3) LITO LAPID’S SPEECH. Everyone was waiting for the former action star to speak. Some to understand what his basis for his GUILTY verdict was but most to humor themselves during the long day. I actually laughed when he said, “Hi Mark!” before beginning his speech (I think he was pertaining to his son who was also present at the Session Hall. Parang The Buzz lang ah.) and was already mentally preparing myself to count the mispronunciations and grammar lapses i was so sure would be the highlight of his speech (i wasn’t being mean by doing this, btw. it’s just something automatic. but i did ask forgiveness from God for doing it after) when i realized after just 10 seconds that out of all the Senator-Judges i’ve heard speak so far that time, his was the most sincere and touched on something that should be basic and present in all people especially those in public office (but sadly not all the time) – CONSCIENCE. Sure, his speech started in a tad bit insecure manner, highlighting the fact that he is only a high school graduate, even saying that and i quote, “na hindi maalam sa batas?” (and this came from a Senator, so i was alarmed) but he was the only one to acknowledge that his decision was based on his conscience, on the fact that he represents the uneducated, illiterate people who in reality doesn’t really understand the “picha pie” and see the long-term objectives of the said proceedings. Some of you may disagree with me pasensya na po, pasensya na po, but Leon Guerrero just redeemed himself from all his previous erring in this.
4) WHY I WILL NOT VOTE FOR MANNY VILLAR. EVER. Halfway through his speech, the reason why i did not vote for Manny Villar in the last presidential elections became more clear to me — THE MAN IS THINKING ONLY OF HIMSELF. In my understanding, it was Chief Justice Renato Corona that was being tried, not Villar. But no, he managed to turned the whole situation around and talk about himself. The unfair treatment he got during the past elections – black propaganda that was spread about him. For a good 15 minutes (or was it longer?). It seemed to me that he found an avenue in the impeachment court to voice out long-suppressed angst and frustrations from his 2010 campaign. The explanation of his guilty verdict along with my esteem for him as a senator all drowned in that dagat ng basura that he used to swim in. Let it go, Mr. Villar. Take some notes from the Basa-Guidotes. It might do you a lot of good and probably earn you points in the next elections. PROBABLY.
5) JPE’s 20-3 GUILTY VERDICT. Some would say that this trial is JPE’s Swan Song. 88 years old and still as sharp and witty as ever, it was him who pounded the final nail in the coffin to seal Renato Corona’s fate in the impeachment court. When the tally was already 16-3 in favor of conviction, many wanted to skip the other Senator-Judges’ speeches and proceed directly to JPE’s. After all, he is not just a Senate-President but also a lawyer by profession and public servant by choice. It also seemed to a lot of Filipinos that his verdict would be the most straightforward one – considering he doesn’t have any future political aspirations anymore, given his age. True to form, it was exactly that — addressing the issue of a hastily formed case by the prosecution and the defense’s penchant for involving media (okay, both sides LOVE to involve the media), JPE’s explanation upheld that the public servant’ first and foremost responsibility and interest should be to the Filipino people. Additional points for me that JPE acknowledged the imperfection and fallibility of all mortals, no matter how educated and intelligent they may be (unlike Miriam Defensor-Santiago’s narcissism), that at the end of the day, it is God The Almighty who is the Ultimate Judge.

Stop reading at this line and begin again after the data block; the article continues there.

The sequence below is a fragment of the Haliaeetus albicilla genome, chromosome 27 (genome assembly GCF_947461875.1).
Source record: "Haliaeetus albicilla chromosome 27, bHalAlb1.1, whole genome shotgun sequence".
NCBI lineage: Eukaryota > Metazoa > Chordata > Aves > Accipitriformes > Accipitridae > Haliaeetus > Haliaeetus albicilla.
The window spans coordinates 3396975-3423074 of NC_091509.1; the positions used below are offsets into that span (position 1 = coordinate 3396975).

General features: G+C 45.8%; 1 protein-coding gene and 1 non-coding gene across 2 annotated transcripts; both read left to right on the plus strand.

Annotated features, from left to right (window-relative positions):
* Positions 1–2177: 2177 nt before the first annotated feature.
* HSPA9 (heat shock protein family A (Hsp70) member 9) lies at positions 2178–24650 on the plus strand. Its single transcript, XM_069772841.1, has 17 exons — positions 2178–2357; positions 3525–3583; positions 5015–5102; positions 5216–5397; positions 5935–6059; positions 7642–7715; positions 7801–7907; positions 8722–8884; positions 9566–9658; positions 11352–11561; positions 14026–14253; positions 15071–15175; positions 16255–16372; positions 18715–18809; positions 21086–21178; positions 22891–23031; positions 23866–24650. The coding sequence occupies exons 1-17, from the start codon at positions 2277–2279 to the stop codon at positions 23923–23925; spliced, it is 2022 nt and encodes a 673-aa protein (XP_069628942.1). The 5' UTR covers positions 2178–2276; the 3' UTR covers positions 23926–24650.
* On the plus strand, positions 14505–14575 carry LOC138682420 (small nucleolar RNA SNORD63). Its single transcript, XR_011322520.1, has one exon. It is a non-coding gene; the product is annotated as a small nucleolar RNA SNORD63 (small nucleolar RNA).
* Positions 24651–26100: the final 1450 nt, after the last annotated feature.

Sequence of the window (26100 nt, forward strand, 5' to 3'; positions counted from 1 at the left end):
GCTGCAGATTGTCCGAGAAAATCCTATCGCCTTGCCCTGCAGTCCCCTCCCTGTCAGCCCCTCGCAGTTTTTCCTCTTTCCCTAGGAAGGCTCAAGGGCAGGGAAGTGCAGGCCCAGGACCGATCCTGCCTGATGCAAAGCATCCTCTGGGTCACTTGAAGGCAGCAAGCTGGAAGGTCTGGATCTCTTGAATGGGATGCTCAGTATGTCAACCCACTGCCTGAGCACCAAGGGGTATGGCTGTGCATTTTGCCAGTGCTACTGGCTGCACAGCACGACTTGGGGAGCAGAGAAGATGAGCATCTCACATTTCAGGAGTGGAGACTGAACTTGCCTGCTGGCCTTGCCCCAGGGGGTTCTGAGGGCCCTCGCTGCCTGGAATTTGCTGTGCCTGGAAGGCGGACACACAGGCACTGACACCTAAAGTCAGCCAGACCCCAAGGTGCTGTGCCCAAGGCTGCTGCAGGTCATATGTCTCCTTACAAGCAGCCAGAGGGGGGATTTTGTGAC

So what happens now? After the case, the trial and verdict was handed, what is next?
Obviously, regular afternoon programming of boring shows with social responsibility will be back for PTV4. No more live streaming for Rappler.com (my best friend for the past two weeks), Bellagio Condominium sales will skyrocket, as if it’s not expensive already. Heck, even Medical City might have a rise of panic-stricken diabetics having themselves checked in at the hospital ICU (or not). There will still be no instant food on the table for the poor people living in the slums, oil prices will still be dizzyingly high. In fact, i’m pretty sure that poverty is still the number one concern for most Filipinos.
So what’s the point then, really?
Baby steps. When waiting in a long line inside a bank, an additional open counter makes a big difference to the whole customer experience. In a factory line, an additional person can help produce more goods to be sold. These are all processes that involves little things, without which, the whole experience would yield a different outcome.
BUT YOU SEE, EVEN THE LITTLE THINGS MATTER. If we are consistent in the small things (though this impeachment is no small feat), then bigger things, BIGGER CHANGES will follow suit.
So let’s be patient. God didn’t finish creating the world overnight. Who are we to think we can do better than that?